A gauge of major African equity markets in February revealed that they posted gains, a stark contrast with some global stock indexes that went into decline.
Stock prices rose from the floor of the Nigerian Stock Exchange to that of Egyptian Exchange, as oil prices stabilised in February oscillating around $35 per barrel. Incidentally, crude oil notched its first positive month since October as the International Energy Agency warned consumers that oil prices would not be always low. “It is easy for consumers to be lulled into complacency by ample stocks today, but they should heed the writing on the wall: the historic investment cuts we are seeing raise the odds of unpleasant oil security surprises in the not-too-distant-future,” it said in its report.
African Markets, an investment guide across the continent, in its weekly email to clients noted that stable oil prices had fed into the equity markets of African countries, impacting them positively. “Oil prices wiped away steep losses on news that Venezuela’s oil minister would meet with fellow oil producers next month. This followed meetings between President Muhammadu Buhari and the ruler of Saudi Arabia, during which they both committed to work towards a stable oil market and a rebound of oil prices,”it said.“That feeling fed into African markets in a natural fashion.”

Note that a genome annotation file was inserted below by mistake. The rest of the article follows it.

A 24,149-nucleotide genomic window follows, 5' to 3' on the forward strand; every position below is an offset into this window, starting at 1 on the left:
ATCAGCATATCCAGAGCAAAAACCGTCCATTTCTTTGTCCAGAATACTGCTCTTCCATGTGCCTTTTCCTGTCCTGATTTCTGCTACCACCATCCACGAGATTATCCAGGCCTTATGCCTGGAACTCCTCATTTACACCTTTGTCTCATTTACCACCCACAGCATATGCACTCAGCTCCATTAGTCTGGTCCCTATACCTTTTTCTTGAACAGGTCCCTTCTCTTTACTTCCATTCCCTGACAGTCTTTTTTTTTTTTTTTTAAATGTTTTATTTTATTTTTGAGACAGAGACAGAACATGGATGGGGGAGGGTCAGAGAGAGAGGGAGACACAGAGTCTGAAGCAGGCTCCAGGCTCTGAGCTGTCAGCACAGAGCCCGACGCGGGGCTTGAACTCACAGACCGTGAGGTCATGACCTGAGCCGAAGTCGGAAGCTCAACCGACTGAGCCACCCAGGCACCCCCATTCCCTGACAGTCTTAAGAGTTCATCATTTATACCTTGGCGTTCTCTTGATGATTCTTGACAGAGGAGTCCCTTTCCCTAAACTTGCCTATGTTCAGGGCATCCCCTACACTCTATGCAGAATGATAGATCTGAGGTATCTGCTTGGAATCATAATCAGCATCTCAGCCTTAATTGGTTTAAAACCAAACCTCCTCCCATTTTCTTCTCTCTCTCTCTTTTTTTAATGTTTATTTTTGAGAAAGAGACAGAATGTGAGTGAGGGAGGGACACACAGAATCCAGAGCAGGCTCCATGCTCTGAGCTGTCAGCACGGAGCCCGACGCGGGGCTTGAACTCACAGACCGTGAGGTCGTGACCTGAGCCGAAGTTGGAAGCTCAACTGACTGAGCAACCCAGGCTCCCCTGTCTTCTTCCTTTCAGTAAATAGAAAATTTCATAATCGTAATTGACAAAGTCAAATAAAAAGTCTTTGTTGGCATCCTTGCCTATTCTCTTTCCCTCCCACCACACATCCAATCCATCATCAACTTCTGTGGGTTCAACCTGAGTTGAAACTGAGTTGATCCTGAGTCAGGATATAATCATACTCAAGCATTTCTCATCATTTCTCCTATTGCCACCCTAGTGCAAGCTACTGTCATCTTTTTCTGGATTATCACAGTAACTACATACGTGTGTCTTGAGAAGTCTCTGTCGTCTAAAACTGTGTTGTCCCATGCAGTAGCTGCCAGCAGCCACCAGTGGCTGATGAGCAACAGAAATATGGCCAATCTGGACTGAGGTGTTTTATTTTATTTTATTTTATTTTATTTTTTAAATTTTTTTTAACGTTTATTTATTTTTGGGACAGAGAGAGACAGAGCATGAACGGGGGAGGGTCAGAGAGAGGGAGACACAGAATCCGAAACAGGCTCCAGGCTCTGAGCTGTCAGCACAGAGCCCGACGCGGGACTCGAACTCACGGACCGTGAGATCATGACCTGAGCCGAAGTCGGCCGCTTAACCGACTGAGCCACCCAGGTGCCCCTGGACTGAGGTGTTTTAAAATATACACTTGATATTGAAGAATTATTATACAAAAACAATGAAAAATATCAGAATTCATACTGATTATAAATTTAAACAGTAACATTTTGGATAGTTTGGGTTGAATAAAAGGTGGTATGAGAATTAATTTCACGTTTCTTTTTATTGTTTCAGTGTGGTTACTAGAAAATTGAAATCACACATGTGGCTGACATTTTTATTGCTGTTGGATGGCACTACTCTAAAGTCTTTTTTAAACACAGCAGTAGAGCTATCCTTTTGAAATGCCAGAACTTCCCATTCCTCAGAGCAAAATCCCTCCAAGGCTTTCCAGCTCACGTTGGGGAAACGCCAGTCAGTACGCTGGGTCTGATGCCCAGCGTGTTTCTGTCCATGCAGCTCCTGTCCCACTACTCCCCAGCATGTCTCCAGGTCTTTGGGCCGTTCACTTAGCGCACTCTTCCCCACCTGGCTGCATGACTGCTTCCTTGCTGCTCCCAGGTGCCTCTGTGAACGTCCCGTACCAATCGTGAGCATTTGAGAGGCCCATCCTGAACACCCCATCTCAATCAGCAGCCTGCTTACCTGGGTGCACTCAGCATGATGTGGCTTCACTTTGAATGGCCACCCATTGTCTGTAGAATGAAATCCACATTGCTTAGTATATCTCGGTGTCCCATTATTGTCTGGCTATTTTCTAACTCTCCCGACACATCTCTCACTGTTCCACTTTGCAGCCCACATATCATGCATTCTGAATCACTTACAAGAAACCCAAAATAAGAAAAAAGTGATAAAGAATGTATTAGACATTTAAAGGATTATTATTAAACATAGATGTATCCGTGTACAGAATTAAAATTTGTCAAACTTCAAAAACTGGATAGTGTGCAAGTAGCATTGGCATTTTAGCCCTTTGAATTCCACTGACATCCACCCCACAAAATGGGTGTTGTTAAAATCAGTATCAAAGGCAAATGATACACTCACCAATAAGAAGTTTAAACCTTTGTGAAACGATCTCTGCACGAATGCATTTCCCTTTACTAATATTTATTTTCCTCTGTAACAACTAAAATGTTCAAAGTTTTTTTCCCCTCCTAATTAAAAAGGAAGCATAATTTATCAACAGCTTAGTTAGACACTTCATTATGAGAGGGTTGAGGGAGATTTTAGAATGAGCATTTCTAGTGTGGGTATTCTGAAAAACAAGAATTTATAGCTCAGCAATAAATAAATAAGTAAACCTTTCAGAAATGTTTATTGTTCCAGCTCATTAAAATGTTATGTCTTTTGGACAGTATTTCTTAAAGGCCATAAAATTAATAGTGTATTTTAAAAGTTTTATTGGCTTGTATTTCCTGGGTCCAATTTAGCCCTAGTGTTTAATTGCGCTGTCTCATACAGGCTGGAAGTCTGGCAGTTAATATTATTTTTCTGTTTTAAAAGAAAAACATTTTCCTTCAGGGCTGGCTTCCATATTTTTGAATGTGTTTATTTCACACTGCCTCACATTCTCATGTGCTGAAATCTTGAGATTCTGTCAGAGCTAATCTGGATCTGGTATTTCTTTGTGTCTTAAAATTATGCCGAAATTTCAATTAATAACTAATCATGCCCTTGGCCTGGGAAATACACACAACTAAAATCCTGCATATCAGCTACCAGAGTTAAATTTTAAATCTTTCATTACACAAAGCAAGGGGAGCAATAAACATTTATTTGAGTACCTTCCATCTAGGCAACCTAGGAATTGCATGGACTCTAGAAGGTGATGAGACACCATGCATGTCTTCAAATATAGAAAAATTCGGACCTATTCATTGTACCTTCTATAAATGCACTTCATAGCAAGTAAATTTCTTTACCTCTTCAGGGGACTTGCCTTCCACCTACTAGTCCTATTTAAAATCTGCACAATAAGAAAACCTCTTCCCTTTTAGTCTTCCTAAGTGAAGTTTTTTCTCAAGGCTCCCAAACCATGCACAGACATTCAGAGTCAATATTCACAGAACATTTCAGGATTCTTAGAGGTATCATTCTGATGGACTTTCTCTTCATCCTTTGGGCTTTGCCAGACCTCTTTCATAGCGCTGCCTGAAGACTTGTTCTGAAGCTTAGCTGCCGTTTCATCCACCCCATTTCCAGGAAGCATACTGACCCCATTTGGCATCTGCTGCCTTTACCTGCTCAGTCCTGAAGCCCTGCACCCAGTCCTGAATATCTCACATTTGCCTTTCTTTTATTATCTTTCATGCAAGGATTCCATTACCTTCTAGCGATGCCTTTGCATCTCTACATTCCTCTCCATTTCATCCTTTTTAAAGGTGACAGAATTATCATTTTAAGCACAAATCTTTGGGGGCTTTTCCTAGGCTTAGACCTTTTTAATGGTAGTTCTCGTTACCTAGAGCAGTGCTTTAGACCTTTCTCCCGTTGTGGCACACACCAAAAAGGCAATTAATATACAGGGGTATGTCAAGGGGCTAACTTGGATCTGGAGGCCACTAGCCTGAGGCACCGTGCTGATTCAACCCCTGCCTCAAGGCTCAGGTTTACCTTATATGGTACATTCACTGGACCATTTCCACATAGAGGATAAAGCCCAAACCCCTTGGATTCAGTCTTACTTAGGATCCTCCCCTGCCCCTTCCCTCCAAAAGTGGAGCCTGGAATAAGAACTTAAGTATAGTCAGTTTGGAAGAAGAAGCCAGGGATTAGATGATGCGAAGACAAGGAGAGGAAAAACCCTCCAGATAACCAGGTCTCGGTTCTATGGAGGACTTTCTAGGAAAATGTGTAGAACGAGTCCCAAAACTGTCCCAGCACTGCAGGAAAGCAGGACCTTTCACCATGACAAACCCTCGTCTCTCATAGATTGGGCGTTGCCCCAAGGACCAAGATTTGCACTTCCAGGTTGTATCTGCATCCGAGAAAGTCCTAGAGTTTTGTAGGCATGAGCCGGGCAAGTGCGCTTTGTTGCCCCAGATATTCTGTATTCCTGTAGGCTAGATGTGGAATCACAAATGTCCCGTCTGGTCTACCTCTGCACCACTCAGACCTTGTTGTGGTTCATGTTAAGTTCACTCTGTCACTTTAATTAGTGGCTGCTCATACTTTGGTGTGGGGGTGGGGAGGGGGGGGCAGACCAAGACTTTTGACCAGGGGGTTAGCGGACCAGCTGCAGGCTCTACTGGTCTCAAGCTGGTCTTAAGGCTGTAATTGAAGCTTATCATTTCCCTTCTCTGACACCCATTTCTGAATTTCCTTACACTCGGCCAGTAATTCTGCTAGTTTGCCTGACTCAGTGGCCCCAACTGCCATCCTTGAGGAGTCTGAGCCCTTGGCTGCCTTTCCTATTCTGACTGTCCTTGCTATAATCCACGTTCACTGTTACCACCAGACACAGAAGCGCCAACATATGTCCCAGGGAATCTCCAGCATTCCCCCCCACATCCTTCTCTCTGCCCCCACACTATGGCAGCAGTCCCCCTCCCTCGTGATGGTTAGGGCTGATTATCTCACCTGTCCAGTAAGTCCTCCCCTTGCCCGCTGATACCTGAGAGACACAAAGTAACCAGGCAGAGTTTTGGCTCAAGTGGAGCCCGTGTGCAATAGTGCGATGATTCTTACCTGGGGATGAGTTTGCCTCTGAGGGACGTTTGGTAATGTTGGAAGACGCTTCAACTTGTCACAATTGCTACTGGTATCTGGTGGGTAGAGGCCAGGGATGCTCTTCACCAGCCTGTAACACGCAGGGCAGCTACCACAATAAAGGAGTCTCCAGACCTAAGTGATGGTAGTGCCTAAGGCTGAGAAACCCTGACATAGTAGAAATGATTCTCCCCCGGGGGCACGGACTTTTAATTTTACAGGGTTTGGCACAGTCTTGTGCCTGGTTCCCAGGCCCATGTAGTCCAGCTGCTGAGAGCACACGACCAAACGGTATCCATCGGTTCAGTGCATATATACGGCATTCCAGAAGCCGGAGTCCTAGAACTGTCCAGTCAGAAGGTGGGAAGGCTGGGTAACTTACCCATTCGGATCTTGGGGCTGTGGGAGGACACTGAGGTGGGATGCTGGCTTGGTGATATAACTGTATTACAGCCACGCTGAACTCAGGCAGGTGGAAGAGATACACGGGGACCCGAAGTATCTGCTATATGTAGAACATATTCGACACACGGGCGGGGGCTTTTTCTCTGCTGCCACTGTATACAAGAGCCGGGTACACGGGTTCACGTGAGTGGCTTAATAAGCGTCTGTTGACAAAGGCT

The Nigerian Stock Exchange (NSE) All Share Index (ASI) made the most gain rising by 2.7 percent in February as against a 15.77 percent drop the previous month. Stocks such as Seplat Petroleum Development Company Limited helped push the index to the positive zone as it doubled its price in February, rising from N194.2 to N394 per share. Many analysts would consider such appreciation in the price of a stock within a month ‘incredible’.
Overall, more companies saw a rise in the value of their shares as against the previous month despite the economic challenges facing businesses in the country.
Just like Nigeria, the Johannesburg stock market was able to shake off concerns about the South African economy and rand, which have come under increasing pressure. If investors were worried about the most industrialised economy in Africa, they did not transfer such concerns to the equity market as the Johannesburg Stock Exchange (JSE) ASI, rose by 0.6 percent. This might be marginal but still a better contrast to the 0.8 percent decline it experienced in January.
The EGX 30, which is an index of the 30 most capitalized and liquid stocks traded on the Egyptian Stock Exchange, also shook off its losses in January, appreciating by 2.7 percent in February. Not even the depreciation of the Egyptian pound in the parallel market affected it.
But while major African markets were up for the month of February, the S&P 500 lost 0.4 percent and the Nasdaq lost 1.2 percent. Similarly, MSCI’s global stocks index (MSCI: MIWD00000PUS) which measures major developedand emerging markets, fell 0.9 percent for the month.